Real Life Buried Treasure: Marine Salvage | Stewart Kuper Jewelers

Real Life Buried Treasure: Marine Salvage

July 21, 2017
Helix House

Scuba diving among reefs, fish zipping to and fro, and finding a lost pirate’s treasure trove, isn’t just an Indiana Jones flick; but real life for some adventurers! It’s blockbuster season at the movies, and the stories of people exploring tombs and awakening ancient mummies have got our minds turning with adventure. We decided we wanted to spend some time talking about those buried, lost, and recovered or salvaged treasures.

When it comes to treasure, the cultural concept of the pirate’s buried treasure is quick to come to mind. While these appear to largely be based on stories with only one case of it ever being truly known, that of pirate William Kidd who buried a portion of his wealth on Long Island. Much more common in actuality is the sinking of treasure in shipwrecks. There is an entire field around it, marine salvage.

As long as man has sailed the seas, ships have sunk whether due to storms, piracy, or any number of causes and their cargo and treasure was lost. Marine salvage is the process in which a ship and/or its cargo are recovered, by toing, refloating, repairing or otherwise recovering the salvage. There are several types of salvage, briefly:  contract salvage, pure salvage, naval salvage, intelligence salvage, as well as the much frowned upon plunder.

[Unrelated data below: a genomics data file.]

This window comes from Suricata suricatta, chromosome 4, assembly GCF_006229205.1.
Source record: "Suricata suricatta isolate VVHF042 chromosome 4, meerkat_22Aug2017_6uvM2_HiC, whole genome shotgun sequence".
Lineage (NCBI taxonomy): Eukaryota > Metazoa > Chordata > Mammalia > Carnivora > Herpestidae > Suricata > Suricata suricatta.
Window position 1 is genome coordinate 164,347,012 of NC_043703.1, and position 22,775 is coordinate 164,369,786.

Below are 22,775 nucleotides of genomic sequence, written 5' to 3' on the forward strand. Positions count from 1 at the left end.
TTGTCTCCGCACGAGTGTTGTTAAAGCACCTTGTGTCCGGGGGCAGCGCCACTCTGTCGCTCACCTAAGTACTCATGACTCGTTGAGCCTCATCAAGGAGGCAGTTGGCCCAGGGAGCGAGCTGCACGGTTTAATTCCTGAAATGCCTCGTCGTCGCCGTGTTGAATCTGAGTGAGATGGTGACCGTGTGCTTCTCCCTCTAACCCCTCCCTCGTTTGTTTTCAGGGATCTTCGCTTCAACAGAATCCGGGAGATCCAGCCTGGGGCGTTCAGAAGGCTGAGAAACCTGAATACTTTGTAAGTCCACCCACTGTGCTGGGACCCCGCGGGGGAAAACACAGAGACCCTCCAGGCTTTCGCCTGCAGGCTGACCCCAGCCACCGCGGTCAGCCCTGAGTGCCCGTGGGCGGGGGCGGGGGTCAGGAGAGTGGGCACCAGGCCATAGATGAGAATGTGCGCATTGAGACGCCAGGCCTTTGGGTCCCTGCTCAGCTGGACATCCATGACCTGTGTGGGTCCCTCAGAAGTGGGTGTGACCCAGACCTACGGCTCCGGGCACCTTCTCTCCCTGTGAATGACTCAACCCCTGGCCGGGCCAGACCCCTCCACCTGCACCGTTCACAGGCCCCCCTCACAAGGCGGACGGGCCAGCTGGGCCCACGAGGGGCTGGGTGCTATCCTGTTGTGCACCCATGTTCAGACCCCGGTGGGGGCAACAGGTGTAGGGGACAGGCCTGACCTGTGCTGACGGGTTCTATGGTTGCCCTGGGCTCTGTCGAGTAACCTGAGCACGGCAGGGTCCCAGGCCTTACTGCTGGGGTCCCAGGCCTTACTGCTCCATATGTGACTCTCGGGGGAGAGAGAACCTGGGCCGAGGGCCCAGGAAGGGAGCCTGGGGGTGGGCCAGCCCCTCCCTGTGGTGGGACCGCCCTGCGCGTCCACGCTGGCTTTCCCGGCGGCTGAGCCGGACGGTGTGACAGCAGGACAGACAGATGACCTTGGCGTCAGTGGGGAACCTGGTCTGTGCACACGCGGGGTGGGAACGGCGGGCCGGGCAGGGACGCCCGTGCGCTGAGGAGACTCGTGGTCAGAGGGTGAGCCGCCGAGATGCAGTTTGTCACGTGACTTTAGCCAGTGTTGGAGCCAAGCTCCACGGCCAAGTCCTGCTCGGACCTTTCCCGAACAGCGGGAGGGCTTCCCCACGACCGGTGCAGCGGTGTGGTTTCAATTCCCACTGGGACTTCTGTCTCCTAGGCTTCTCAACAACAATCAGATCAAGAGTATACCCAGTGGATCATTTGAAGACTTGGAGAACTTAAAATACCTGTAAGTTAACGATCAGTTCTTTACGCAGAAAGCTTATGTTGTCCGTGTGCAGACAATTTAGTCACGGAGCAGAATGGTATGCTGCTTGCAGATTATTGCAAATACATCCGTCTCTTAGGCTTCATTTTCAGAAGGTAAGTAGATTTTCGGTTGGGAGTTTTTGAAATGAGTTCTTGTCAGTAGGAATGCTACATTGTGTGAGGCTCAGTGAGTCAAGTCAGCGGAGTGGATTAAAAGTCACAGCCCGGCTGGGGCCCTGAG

Contract salvage is when the owner of the property lost at sea and the salvor agree to a set contract before the operations take place. Pure salvage is when no contract exists, but the salvor begins to rescue property with an implied understanding that following the effort they will be rewarded. Naval salvage is provided by navies with Rescue vessels. Intelligence salvage was done during the Cold War, when rival governments attempted to recover lost submarines to gain an upper hand. Plunder occurs when a salvor discovers and plunders wreckage without the owner of the salvage’s knowledge. Plundering a navy vessel is against international laws.

Some of the most famous/largest marine salvages include:

  • The largest marine salvage on record is the recovering of the German High Seas Fleet during 1922 and 1939, bringing up 45 of the 52 of the sunken warships.
  • 1974 saw the US CIA recovering the Soviet Golf-class submarine K-129
  • In 1985, the Nuestra Senora de Atocha was discovered, along with the $400 million in gold and artifacts.
  • 2007 was the Odyssey Marine Exploration and recovery of roughly $500 million USD in silver and gold coins.